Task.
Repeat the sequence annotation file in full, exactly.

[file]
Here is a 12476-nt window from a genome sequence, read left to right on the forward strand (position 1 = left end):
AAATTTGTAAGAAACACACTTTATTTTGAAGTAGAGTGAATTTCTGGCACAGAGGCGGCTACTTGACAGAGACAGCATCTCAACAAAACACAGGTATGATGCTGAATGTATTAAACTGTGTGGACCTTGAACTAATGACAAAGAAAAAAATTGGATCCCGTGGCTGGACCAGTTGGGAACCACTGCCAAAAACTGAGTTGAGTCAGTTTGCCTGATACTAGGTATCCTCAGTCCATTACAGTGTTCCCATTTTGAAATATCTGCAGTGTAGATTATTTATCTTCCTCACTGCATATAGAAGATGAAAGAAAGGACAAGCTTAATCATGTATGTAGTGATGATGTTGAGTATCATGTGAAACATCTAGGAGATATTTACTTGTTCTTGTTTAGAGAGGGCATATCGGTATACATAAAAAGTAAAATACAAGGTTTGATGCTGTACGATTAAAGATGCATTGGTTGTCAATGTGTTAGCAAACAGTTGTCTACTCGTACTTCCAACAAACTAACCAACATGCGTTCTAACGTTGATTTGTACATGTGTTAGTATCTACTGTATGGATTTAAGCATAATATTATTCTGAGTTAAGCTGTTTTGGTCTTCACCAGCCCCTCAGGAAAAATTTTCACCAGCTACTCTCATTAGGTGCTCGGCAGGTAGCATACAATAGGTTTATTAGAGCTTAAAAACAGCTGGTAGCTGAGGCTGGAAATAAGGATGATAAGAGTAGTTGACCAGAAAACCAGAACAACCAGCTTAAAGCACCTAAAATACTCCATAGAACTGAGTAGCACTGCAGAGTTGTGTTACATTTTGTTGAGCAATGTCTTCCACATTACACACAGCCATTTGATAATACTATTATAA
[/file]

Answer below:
Here is a 12476-nt window from a genome sequence, read left to right on the forward strand (position 1 = left end):
AAATTTGTAAGAAACACACTTTATTTTGAAGTAGAGTGAATTTCTGGCACAGAGGCGGCTACTTGACAGAGACAGCATCTCAACAAAACACAGGTATGATGCTGAATGTATTAAACTGTGTGGACCTTGAACTAATGACAAAGAAAAAAATTGGATCCCGTGGCTGGACCAGTTGGGAACCACTGCCAAAAACTGAGTTGAGTCAGTTTGCCTGATACTAGGTATCCTCAGTCCATTACAGTGTTCCCATTTTGAAATATCTGCAGTGTAGATTATTTATCTTCCTCACTGCATATAGAAGATGAAAGAAAGGACAAGCTTAATCATGTATGTAGTGATGATGTTGAGTATCATGTGAAACATCTAGGAGATATTTACTTGTTCTTGTTTAGAGAGGGCATATCGGTATACATAAAAAGTAAAATACAAGGTTTGATGCTGTACGATTAAAGATGCATTGGTTGTCAATGTGTTAGCAAACAGTTGTCTACTCGTACTTCCAACAAACTAACCAACATGCGTTCTAACGTTGATTTGTACATGTGTTAGTATCTACTGTATGGATTTAAGCATAATATTATTCTGAGTTAAGCTGTTTTGGTCTTCACCAGCCCCTCAGGAAAAATTTTCACCAGCTACTCTCATTAGGTGCTCGGCAGGTAGCATACAATAGGTTTATTAGAGCTTAAAAACAGCTGGTAGCTGAGGCTGGAAATAAGGATGATAAGAGTAGTTGACCAGAAAACCAGAACAACCAGCTTAAAGCACCTAAAATACTCCATAGAACTGAGTAGCACTGCAGAGTTGTGTTACATTTTGTTGAGCAATGTCTTCCACATTACACACAGCCATTTGATAATACTATTATAA